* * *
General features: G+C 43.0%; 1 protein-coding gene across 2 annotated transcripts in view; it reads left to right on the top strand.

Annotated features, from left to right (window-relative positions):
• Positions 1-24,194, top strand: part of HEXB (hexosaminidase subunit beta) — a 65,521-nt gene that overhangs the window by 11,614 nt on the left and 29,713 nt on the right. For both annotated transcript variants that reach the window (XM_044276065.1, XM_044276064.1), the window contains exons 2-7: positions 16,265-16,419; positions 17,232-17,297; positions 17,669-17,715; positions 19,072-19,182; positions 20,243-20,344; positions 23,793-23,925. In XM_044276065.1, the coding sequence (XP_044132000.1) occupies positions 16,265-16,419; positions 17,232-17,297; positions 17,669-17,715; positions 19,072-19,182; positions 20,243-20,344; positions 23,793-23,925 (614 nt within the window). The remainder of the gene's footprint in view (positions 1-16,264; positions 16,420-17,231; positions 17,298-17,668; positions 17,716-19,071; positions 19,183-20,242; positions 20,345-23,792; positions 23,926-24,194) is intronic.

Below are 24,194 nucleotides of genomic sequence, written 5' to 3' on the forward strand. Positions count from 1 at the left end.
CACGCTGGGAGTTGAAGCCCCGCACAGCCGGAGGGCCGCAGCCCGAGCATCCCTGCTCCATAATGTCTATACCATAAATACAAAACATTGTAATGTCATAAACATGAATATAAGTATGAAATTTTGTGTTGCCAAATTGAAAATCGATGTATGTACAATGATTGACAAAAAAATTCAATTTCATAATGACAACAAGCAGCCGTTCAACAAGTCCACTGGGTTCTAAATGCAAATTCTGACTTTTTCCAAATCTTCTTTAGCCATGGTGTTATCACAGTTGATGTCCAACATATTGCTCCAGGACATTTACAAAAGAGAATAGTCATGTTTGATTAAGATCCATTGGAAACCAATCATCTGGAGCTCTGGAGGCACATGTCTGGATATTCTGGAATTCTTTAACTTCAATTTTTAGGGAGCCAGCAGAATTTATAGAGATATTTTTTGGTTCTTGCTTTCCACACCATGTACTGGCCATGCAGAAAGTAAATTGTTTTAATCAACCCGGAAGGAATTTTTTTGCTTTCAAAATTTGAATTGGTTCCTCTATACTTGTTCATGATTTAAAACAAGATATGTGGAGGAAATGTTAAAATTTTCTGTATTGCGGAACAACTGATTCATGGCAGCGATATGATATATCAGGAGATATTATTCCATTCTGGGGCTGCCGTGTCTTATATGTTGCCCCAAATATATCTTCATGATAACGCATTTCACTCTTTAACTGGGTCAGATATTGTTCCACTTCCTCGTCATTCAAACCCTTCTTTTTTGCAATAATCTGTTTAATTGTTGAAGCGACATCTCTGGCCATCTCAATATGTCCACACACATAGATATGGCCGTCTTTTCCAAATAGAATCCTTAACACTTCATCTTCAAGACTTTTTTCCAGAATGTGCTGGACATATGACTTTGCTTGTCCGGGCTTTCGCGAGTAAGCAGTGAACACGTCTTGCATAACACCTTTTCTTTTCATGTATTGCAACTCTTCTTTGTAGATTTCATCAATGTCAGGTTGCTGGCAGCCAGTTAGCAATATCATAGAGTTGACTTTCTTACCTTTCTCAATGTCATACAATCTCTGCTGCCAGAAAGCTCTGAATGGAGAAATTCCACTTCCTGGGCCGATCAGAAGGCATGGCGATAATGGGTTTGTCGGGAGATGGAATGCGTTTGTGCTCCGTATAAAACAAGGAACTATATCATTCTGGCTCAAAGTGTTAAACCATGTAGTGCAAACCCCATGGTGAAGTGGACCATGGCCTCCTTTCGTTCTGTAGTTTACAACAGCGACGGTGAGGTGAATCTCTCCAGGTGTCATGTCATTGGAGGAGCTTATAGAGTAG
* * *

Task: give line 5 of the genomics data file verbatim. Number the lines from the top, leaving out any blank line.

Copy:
CACGCTGGGAGTTGAAGCCCCGCACAGCCGGAGGGCCGCAGCCCGAGCATCCCTGCTCCATAATGTCTATACCATAAATACAAAACATTGTAATGTCATAAACATGAATATAAGTATGAAATTTTGTGTTGCCAAATTGAAAATCGATGTATGTACAATGATTGACAAAAAAATTCAATTTCATAATGACAACAAGCAGCCGTTCAACAAGTCCACTGGGTTCTAAATGCAAATTCTGACTTTTTCCAAATCTTCTTTAGCCATGGTGTTATCACAGTTGATGTCCAACATATTGCTCCAGGACATTTACAAAAGAGAATAGTCATGTTTGATTAAGATCCATTGGAAACCAATCATCTGGAGCTCTGGAGGCACATGTCTGGATATTCTGGAATTCTTTAACTTCAATTTTTAGGGAGCCAGCAGAATTTATAGAGATATTTTTTGGTTCTTGCTTTCCACACCATGTACTGGCCATGCAGAAAGTAAATTGTTTTAATCAACCCGGAAGGAATTTTTTTGCTTTCAAAATTTGAATTGGTTCCTCTATACTTGTTCATGATTTAAAACAAGATATGTGGAGGAAATGTTAAAATTTTCTGTATTGCGGAACAACTGATTCATGGCAGCGATATGATATATCAGGAGATATTATTCCATTCTGGGGCTGCCGTGTCTTATATGTTGCCCCAAATATATCTTCATGATAACGCATTTCACTCTTTAACTGGGTCAGATATTGTTCCACTTCCTCGTCATTCAAACCCTTCTTTTTTGCAATAATCTGTTTAATTGTTGAAGCGACATCTCTGGCCATCTCAATATGTCCACACACATAGATATGGCCGTCTTTTCCAAATAGAATCCTTAACACTTCATCTTCAAGACTTTTTTCCAGAATGTGCTGGACATATGACTTTGCTTGTCCGGGCTTTCGCGAGTAAGCAGTGAACACGTCTTGCATAACACCTTTTCTTTTCATGTATTGCAACTCTTCTTTGTAGATTTCATCAATGTCAGGTTGCTGGCAGCCAGTTAGCAATATCATAGAGTTGACTTTCTTACCTTTCTCAATGTCATACAATCTCTGCTGCCAGAAAGCTCTGAATGGAGAAATTCCACTTCCTGGGCCGATCAGAAGGCATGGCGATAATGGGTTTGTCGGGAGATGGAATGCGTTTGTGCTCCGTATAAAACAAGGAACTATATCATTCTGGCTCAAAGTGTTAAACCATGTAGTGCAAACCCCATGGTGAAGTGGACCATGGCCTCCTTTCGTTCTGTAGTTTACAACAGCGACGGTGAGGTGAATCTCTCCAGGTGTCATGTCATTGGAGGAGCTTATAGAGTAG